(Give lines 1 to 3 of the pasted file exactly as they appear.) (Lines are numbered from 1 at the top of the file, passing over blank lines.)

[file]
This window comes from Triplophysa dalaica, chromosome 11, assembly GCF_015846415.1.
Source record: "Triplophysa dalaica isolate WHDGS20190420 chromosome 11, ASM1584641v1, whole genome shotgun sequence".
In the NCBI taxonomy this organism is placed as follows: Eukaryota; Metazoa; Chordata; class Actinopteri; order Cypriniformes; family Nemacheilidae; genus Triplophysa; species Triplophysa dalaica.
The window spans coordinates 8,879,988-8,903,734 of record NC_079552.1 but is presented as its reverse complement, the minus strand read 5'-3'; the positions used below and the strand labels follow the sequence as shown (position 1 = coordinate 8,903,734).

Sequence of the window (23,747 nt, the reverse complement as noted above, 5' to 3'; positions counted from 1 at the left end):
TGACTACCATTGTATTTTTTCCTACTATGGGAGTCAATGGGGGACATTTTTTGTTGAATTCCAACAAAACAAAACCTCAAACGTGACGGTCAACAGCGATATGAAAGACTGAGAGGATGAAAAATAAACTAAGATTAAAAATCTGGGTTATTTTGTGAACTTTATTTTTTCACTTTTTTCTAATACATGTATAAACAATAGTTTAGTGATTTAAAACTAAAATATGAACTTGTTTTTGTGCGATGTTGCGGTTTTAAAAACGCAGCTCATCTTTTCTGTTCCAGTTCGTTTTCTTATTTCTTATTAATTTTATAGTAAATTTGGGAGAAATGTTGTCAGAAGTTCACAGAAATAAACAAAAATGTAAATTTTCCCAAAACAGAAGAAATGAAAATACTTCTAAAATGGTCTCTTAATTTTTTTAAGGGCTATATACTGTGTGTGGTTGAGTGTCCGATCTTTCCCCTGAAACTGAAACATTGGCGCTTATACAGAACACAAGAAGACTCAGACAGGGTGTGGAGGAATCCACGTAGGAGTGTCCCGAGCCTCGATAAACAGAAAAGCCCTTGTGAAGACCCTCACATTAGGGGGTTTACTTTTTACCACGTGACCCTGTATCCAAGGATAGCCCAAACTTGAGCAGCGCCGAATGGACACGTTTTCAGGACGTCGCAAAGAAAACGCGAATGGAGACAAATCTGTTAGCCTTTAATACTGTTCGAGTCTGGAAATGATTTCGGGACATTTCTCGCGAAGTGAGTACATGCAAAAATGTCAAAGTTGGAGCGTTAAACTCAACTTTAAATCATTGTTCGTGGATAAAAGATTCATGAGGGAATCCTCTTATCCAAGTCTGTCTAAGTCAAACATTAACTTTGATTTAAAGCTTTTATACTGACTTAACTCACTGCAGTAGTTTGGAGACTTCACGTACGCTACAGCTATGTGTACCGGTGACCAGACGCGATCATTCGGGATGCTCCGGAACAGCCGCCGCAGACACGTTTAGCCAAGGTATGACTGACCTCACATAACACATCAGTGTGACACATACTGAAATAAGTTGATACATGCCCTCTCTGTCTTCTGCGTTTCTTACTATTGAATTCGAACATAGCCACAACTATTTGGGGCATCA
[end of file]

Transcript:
This window comes from Triplophysa dalaica, chromosome 11, assembly GCF_015846415.1.
Source record: "Triplophysa dalaica isolate WHDGS20190420 chromosome 11, ASM1584641v1, whole genome shotgun sequence".
In the NCBI taxonomy this organism is placed as follows: Eukaryota; Metazoa; Chordata; class Actinopteri; order Cypriniformes; family Nemacheilidae; genus Triplophysa; species Triplophysa dalaica.